HandCircus has been largely quiet since the release of 2014’s Seabeard on iOS, but the team has other upcoming projects in the works after exploring mobile prototypes for creation games, augmented reality experiences, and real-time multiplayer affairs.

Depending on the success of Rolando: Royal Edition, we could see HandCircus dig back into the franchise again soon. It’s been a decade since the last entry hit the App Store, but given the team’s excitement to have its original baby back, there could be much more ahead.

”We’d love to do more with the world. It’s been really fun going back in and sprucing the original game up,” says Oliver. “We’d love to do the same with the second game, Rolando 2, and we’ve got ideas for totally brand-new future titles. So yeah, for us, this is very much the first step in bringing the Rolando world back. We’d like to do loads more with it.”

Source: Polygon.com

First trailer for Joker is full of smiles and nightmares

The first teaser for Todd Phillips’ upcoming standalone Joker movie brings Joaquin Phoenix’s take on the iconic villain to life.

Unlike previous iterations of the Joker, this movie carves out an origin story for the character — the Joker before he was the Joker, exploring the life of Arthur Fleck as he descends from small-time stand up comedian to the clown prince of crime. The movie is said to lean hard on Martin Scorsese influences, particularly the director’s 1982 dark comedy The King of Comedy.

The first look at Joaquin Phoenix on set was very normal-looking, though subsequent images and costume tests revealed the Joker’s more … joker looks.

This trailer, though, shows us more of Arthur Fleck and hints at his eventual descent into madness. We also see some of the supporting cast, as well as the 1980s version of Gotham City. Fleck wants to bring laughter to the world, but the world seems to be against him. Time to hide behind a happy face!

If you’re wondering where this Joker movie fits in with Wonder Woman, Shazam, Aquaman, Jared Leto’s Joker, and the rest of the current DC line-up, wonder no more. It takes place in a separate universe and is part of DC’s push to separate itself from the MCU and explore multiple versions of the same character.

Joker is out on Oct. 4.

Source: Polygon.com

Borderlands 3 coming Sept. 13, exclusive to Epic Games Store on PC

Borderlands 3 is coming to PlayStation 4, Windows PC, and Xbox One on Sept. 13, developer Gearbox Software and publisher 2K announced on Wednesday. The PC version of Borderlands 3 will be exclusive to the Epic Games Store until April 2020.

A new trailer for Borderlands 3, highlighting the four new playable Vault Hunters and the evil duo they’ll go up against, the Calypso Twins, is available above. More details about the game are promised on May 1, when Gearbox will hold a gameplay reveal event livestream.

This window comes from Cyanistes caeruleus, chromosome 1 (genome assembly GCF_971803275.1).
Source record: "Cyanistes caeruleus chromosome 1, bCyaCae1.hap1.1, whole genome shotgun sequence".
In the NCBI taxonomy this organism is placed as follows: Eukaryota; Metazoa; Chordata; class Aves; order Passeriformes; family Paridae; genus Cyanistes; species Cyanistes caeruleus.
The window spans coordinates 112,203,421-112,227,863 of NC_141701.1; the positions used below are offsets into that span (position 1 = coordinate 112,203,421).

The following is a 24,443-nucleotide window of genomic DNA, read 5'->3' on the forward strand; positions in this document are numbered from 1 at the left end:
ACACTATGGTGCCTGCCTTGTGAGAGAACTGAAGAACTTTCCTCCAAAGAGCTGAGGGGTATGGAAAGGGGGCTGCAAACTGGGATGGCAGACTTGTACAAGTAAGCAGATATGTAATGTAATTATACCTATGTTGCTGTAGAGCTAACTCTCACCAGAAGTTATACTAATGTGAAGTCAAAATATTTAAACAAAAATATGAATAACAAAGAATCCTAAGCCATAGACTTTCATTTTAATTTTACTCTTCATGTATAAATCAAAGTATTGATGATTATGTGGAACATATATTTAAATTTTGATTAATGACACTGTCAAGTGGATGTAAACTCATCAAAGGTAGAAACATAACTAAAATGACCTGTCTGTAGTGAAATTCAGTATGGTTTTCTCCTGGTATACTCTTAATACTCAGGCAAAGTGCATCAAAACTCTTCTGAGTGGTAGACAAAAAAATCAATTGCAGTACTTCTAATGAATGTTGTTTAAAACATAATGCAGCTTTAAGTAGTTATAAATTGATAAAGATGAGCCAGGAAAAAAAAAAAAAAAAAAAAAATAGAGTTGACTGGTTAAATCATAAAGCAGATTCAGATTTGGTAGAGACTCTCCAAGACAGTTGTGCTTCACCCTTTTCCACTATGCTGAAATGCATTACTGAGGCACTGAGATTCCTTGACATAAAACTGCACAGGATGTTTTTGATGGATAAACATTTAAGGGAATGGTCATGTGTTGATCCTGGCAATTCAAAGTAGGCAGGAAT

Gearbox also offered new details on the quartet of all-new Vault Hunters coming to Borderlands 3. Here are their official descriptions:

  • Moze as The Gunner: When Moze needs backup, she digistructs her mech – Iron Bear – for a sucker punch of additional firepower.
  • Amara as The Siren: A confident, capable brawler with the ability to summon ethereal fists, Amara uses her Siren powers to smash her enemies.
  • FL4K as The Beastmaster: FL4K lives for the hunt. So do the loyal beasts that follow their master’s every command. Their preferred prey? Unsuspecting bandits, those poor suckers.
  • Zane as The Operative: Specializing in battlefield gadgetry, Zane is extremely proficient at slipping into combat, creating chaos, and sneaking back out as if he were never there.

Gearbox also teased “new worlds beyond Pandora” where players can loot for the series’ trademark “bazillions of guns,” including firearms with self-propelling bullet shields, rifles that spawn volcanoes, and guns that grow legs, hunt down targets, and verbally insult them.

A new leveling syncing system will also make playing cooperatively with friends regardless of your story of experience progression, according to a fact sheet.

2K and Gearbox have four editions of Borderlands 3 coming this fall, ranging in price from $59.99 to $249.99. Here’s a breakdown of each version:

Borderlands 3 Standard Edition ($59.99)
Includes the base game.

Borderlands 3 Deluxe Edition ($79.99)
Includes the base game, as well as bonus digital content:

  • Retro Cosmetic Pack: Vault Hunter head & skin, Echo Device skin, weapon skin
  • Neon Cosmetic Pack: Vault Hunter head & skin, Echo Device skin, weapon trinket
  • Gearbox Cosmetic Pack: weapon skin, weapon trinket
  • Toy Box Weapon Pack: 2 Toy guns, Toy grenade mod, weapon trinket
  • XP & Loot Drop Boost Mods

Borderlands 3 Super Deluxe Edition ($99.99)
Includes all the bonus digital content and pre-order bonus of the Deluxe Edition plus the Borderlands 3 season pass, which includes:

  • Four (4) campaign DLC packs featuring new stories, missions and challenges;
  • Butt Stallion weapon skin, weapon trinket, and grenade mod.

Borderlands 3 Diamond Loot Chest Collector’s Edition ($249.99)
Includes the full game, season pass, and all bonus digital content and pre-order bonus of the Super Deluxe Edition, plus:

  • Diamond Loot Chest Replica
  • Borderlands 3 character figurines (x10) including the four new Vault Hunters, the Calypso Twins, and other characters from the Borderlands universe (approximately 3 inches tall)
  • Sanctuary 3 snap model
  • Vault Key keychains (x4)
  • Cloth galaxy map
  • Character art lithographs (x5): Character prints starring the new Vault Hunters and Calypso Twins
  • Borderlands 3 Steelbook case

Source: Polygon.com

Super Smash Bros. Ultimate and Splatoon 2 championships return to E3 2019

While Nintendo’s E3 2019 plans are still under wraps, the game maker is officially bringing two of its big competitions — the team-based Super Smash Bros. Ultimate World Championship 2019 3v3 and the Splatoon 2 World Championship 2019 tournaments — back to Los Angeles this June.